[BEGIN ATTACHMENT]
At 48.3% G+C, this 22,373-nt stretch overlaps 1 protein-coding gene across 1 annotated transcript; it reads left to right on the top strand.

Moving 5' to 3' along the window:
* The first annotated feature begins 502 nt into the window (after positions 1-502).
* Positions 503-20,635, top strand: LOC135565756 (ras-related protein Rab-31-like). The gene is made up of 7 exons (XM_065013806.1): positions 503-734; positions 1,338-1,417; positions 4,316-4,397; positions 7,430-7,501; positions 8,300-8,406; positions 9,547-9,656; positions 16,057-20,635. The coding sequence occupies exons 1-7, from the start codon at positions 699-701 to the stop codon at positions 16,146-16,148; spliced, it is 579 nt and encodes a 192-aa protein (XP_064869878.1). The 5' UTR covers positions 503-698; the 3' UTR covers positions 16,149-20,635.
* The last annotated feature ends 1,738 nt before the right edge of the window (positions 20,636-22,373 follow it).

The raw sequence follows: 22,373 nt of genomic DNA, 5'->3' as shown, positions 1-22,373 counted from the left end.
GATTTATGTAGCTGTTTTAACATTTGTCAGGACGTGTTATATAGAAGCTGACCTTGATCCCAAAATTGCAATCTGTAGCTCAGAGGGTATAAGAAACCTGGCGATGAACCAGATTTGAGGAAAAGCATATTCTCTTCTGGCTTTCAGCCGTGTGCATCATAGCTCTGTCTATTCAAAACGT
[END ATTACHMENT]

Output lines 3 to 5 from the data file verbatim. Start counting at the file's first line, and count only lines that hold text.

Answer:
* The first annotated feature begins 502 nt into the window (after positions 1-502).
* Positions 503-20,635, top strand: LOC135565756 (ras-related protein Rab-31-like). The gene is made up of 7 exons (XM_065013806.1): positions 503-734; positions 1,338-1,417; positions 4,316-4,397; positions 7,430-7,501; positions 8,300-8,406; positions 9,547-9,656; positions 16,057-20,635. The coding sequence occupies exons 1-7, from the start codon at positions 699-701 to the stop codon at positions 16,146-16,148; spliced, it is 579 nt and encodes a 192-aa protein (XP_064869878.1). The 5' UTR covers positions 503-698; the 3' UTR covers positions 16,149-20,635.
* The last annotated feature ends 1,738 nt before the right edge of the window (positions 20,636-22,373 follow it).